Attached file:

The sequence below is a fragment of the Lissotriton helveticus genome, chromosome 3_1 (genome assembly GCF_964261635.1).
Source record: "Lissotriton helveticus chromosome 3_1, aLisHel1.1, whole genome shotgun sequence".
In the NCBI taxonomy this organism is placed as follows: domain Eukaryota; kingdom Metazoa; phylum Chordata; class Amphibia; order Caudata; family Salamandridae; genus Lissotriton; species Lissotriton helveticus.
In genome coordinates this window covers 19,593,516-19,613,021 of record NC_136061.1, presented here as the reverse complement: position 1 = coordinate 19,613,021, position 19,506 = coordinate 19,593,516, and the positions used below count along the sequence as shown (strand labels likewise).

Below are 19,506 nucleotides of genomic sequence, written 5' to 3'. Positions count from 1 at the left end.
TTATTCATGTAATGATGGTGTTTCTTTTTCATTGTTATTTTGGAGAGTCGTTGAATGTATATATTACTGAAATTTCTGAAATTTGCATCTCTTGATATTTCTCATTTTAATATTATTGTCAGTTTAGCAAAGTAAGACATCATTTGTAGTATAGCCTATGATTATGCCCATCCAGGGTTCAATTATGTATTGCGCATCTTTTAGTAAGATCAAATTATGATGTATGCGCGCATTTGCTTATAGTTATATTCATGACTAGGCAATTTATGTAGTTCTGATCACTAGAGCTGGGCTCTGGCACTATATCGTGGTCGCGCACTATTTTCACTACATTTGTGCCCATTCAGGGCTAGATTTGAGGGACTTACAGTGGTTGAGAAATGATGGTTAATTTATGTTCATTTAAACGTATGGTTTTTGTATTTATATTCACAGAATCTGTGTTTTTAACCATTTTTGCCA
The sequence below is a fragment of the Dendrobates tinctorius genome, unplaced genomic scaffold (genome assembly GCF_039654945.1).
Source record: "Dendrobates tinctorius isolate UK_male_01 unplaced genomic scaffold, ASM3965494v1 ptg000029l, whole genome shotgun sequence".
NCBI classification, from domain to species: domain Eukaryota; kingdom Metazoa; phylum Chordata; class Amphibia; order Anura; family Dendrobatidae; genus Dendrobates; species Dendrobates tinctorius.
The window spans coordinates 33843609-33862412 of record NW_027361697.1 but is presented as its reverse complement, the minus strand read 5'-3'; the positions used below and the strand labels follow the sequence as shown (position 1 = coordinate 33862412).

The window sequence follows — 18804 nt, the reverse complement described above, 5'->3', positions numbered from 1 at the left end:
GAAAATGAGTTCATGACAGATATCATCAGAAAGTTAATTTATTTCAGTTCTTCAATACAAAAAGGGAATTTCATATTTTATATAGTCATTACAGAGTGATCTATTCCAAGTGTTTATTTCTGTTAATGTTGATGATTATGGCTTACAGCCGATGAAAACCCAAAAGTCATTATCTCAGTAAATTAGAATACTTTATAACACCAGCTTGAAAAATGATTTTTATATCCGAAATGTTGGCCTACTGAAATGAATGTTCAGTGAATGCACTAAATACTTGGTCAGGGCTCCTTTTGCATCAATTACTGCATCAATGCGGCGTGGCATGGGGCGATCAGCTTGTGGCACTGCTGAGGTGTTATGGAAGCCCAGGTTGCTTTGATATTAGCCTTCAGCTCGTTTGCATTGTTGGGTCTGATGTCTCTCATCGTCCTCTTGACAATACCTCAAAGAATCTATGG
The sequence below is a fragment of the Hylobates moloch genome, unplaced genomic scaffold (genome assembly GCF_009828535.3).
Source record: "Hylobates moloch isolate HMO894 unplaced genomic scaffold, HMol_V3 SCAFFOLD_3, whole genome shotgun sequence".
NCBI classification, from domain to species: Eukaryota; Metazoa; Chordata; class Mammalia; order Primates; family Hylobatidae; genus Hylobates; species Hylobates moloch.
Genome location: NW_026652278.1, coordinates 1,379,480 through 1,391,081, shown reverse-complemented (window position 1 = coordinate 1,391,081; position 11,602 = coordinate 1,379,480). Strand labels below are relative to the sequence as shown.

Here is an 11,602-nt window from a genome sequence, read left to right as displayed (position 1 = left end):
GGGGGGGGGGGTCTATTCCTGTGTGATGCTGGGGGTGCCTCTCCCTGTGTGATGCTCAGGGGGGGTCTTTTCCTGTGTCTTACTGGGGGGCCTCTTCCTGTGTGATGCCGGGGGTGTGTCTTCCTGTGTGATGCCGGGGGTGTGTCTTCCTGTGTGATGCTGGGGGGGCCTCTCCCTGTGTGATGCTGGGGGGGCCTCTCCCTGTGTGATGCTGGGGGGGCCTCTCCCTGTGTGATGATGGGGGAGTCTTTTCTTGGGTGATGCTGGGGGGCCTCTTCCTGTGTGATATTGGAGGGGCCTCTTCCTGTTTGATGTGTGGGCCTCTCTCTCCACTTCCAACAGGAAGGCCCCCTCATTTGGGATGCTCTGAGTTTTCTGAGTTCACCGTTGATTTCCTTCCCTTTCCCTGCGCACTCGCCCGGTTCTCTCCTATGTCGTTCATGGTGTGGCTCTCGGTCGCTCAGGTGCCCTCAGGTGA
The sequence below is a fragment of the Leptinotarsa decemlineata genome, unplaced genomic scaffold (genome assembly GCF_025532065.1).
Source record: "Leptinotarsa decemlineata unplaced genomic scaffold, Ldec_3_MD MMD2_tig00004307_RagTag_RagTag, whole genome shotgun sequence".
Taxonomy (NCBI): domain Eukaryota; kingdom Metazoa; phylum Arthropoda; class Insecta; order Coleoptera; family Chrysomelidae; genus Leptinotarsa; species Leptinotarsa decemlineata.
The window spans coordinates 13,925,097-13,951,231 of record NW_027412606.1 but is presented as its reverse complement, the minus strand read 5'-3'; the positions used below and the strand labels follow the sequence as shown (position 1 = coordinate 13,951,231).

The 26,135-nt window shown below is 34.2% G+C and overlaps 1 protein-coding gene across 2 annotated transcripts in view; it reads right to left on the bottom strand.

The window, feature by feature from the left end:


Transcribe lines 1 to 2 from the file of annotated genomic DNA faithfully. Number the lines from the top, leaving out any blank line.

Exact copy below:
The sequence below is a fragment of the Lissotriton helveticus genome, chromosome 3_1 (genome assembly GCF_964261635.1).
Source record: "Lissotriton helveticus chromosome 3_1, aLisHel1.1, whole genome shotgun sequence".